Beta-Glucan High Potency Synbiotic

The Beta Glucan Synbiotic Formula has the stamp of approval by the American Heart Association as a daily nutritious food for heart health due to its high concentration of oat beta glucan (10%). Two tablespoons of the patented beta glucan is suggested as a daily dietary guideline for cardiovascular support. The oats are 99.98% gluten free. US Patent # 6,060,519.


The Beta Glucan offers heart, gut, and immune boosting healthy support. The formula contains a powerful combination of high potency pedigreed probiotics that are specially grown to effectively colonize the GI tract. The whole organic red beetroot (15%) and inulin from organic chicory fiber (10%) are found to confer many exciting health benefits (see Research tab below).

$92.34

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Description

Details

The food ingredients in the Beta Glucan formula are chosen carefully for high phytonutrient potential. The proprietary mix contains: Organic matrix USDA patented hydrocolloidal beta glucan oat bran (75%), organic whole red beetroot (15%), and organic inulin from chicory fiber (10%).

Our holistic orientation and manufacturing technology preserves the high actives of these wonderful therapeutic foods (see food science tab!). While our Microbiome technology creates hardy and viable pedigreed Original strains: L. acidophilus, B. longum, L. rhamnosus, L. plantarum, S. thermophilus. Our Original strains of lactic acid bacteria are based on ATCC prototypical strains and confirmed routinely by 16sRNA sequencing to provide highest quality probiotic material. These strains are hardy, strong, and effective.

The Original strains of pedigreed probiotics are certified and mixed into a proprietary blend of 33 billion cfu/tbl, plus a bonus 50 billion more probiotic organism that are added at the time of manufacturing to boost and ensure a high potency. If taken only as a probiotic formula, 1-2 teaspoons will suffice as a daily dosage of up to 25 billion cfu.

The special heat-shearing technology for liberating the beta-glucans from the oat is patented (US Patent # 6,060,519). The oat beta-glucan is considered by the FDA as gluten free (99.98% gluten free). We suggest that our very sensitive celiac friends try a very small portion with care.

We are proud to have the Beta Glucan qualifies for the American Heart Association and the FDA "Heart Healthy" seal of approval: improving lipid serum levels.

Beet betalains prevent oxidation of LDLs and lower triglycerides, stimulate Phase II liver detox, as well as perform a host of health benefits (see Clifford et al., 2015; Eggenbeen et al., 2016, in the Food Science tab), including the production of energy for exercise (see Murphy et al., 2012).

Inulin from organic chicory root supplies food for the probiotic organism. Yes, they must eat in order to survive. See Slavin (2013) on fiber as prebiotics, and Dehghan et al. (2013) on inulin and cardiovascular support.

Together with the Original probiotic, inulin is also found to help tighten cell junctions, which aids against leaky gut syndrome (Cani, 2007; 2007a; 2008, 2009).

The Beta Glucan formula is utilized for bowel regulation due to its content of plant and gluten free whole oat fiber (see Schmier et al., 2014, on fiber and bowel regulation).

Take a look at the Research tab to see the bibliography and engage in learning more about the many health applications scientists have discovered over the years. The tab only shows a fraction of the research findings on oat beta glucan, probiotics, red beet root, and inulin.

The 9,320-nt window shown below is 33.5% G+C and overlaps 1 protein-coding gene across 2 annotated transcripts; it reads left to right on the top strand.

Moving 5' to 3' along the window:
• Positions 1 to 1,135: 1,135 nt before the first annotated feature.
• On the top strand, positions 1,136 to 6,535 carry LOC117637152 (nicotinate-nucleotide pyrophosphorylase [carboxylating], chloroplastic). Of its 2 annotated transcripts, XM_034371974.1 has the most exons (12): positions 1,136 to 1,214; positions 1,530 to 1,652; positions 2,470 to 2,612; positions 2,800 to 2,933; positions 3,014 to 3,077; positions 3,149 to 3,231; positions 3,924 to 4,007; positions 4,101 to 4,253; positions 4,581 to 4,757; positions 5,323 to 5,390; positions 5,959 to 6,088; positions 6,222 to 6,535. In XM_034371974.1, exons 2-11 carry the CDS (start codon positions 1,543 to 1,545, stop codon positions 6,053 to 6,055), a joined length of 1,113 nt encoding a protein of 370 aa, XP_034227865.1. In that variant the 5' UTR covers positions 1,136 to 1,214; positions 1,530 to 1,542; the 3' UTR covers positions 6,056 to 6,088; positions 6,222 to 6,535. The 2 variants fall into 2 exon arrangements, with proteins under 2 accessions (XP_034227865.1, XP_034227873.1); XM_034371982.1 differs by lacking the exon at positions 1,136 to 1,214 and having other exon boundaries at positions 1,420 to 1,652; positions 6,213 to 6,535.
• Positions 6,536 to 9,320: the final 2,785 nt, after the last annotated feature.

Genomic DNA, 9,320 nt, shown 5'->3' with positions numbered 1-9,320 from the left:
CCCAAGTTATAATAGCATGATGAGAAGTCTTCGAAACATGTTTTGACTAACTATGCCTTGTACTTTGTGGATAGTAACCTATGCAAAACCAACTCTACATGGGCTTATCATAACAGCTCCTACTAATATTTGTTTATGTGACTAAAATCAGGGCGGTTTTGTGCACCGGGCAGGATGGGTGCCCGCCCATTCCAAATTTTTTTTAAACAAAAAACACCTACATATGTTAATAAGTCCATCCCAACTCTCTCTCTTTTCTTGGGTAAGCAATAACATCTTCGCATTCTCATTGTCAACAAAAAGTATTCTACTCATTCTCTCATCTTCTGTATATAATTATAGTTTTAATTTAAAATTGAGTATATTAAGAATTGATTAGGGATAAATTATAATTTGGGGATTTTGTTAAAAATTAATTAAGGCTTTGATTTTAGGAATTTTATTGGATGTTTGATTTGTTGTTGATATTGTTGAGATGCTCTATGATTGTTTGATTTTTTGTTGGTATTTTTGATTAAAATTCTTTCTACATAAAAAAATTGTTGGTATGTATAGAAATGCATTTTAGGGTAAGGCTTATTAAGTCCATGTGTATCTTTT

Research

Research

Bibliography

Cardiovascular Support

Anderson, J.W. (2004). Whole grains and coronary heart disease: the whole kernel of truth. Am J clin Nutr, 80(6), 1459-60.

Anderson, K.E., & Hellstrand, P. (2012). Dietary oats and modulation of atherogenic pathways. Mol Nutr Food Res, 56(7), 1003-13.

Benjamin M.M., & Roberts, W.C. (2013). Facts and principles learned at the 19th Annual Williamsburg Conference on Heart Disease. Proc (Bayl Univ Med Cent), 26(2), 124-36.

Campbell T.C., Parpia, B., & Chen, J. (1998). Diet, lifestyle, and the etiology of coronary artery disease: the Cornell China Study. Am J Cardio, 82(10B), 18T-21T.

De Biase, S.G., Fernandes, S.F., Gianini, R.J., & Duarte, J.L. (2007). Vegetarian diet and cholesterol and triglycerides levels. Arq. Bras Cardiol, 88(1), 35-9.

DiRienzo D.B. (2014). Effect of probiotics on biomarkers of cardiovascular disease: implications for heart-healthy diets. Nutr Rev, 72(1), 18-29.

Erkkila, A.T., Herrington, D.M., Mozaffarian, D., & Lichtenstein, A.H. (2005). Cereal fiber and whole-grain intake are associated with reduced progression of coronary-artery atherosclerosis in postmenopausal women with coronary artery disease. Am Heart J, 150(1), 94-101.

Esslestyn, C.B. (2010). Is the present therapy for coronary artery disease the radical mastectomy of the twenty-first century? Am J Cardiol, 106(6), 902-4.

Myerburg, R.J., & Junttila M.J. (2012). Sudden cardiac death cause by coronary heart disease. Circulation 28, 125 (8), 1043-52.

NIH (2015). Coronary Heart Disease. National Heart, lung, and Blood Institute; nhibi.hih.gov/health-topics/cad.

Ornish, D., Scherwitz, L.W., Billings, J.H., Brown, S.E., Gould, K.L., Merritt, T.A., … Brand, R.J. (1998). Intensive lifestyle changes for reversal of coronary heart disease. JAMA, 285(8), 2001-7.

Shaper, A.G., & Jones, K.W. (1959). Serum-cholesterol, diet, and coronary heart disease in Africans, and Asians in Uganda. Int J Epidemiol, 41(5), 1221-5.

Singh, R., De, S., & Belkheir, A. (2013) Avena sativa (oat), a potential neutraceutical and therapeutic agent: An Overview. Criti rev Food sci Nutr, 53(2), 126-44.

Streppel, M.T., Ocke, M.C., Boshuizen, H.C., Kok, F.J., & Kromhout, D. (2008). Dietary fiber intake in relation to coronary heart disease and all-cause mortality over 40 y: the Zutpehn study. Am J Clin Nur, 88, 1119-25.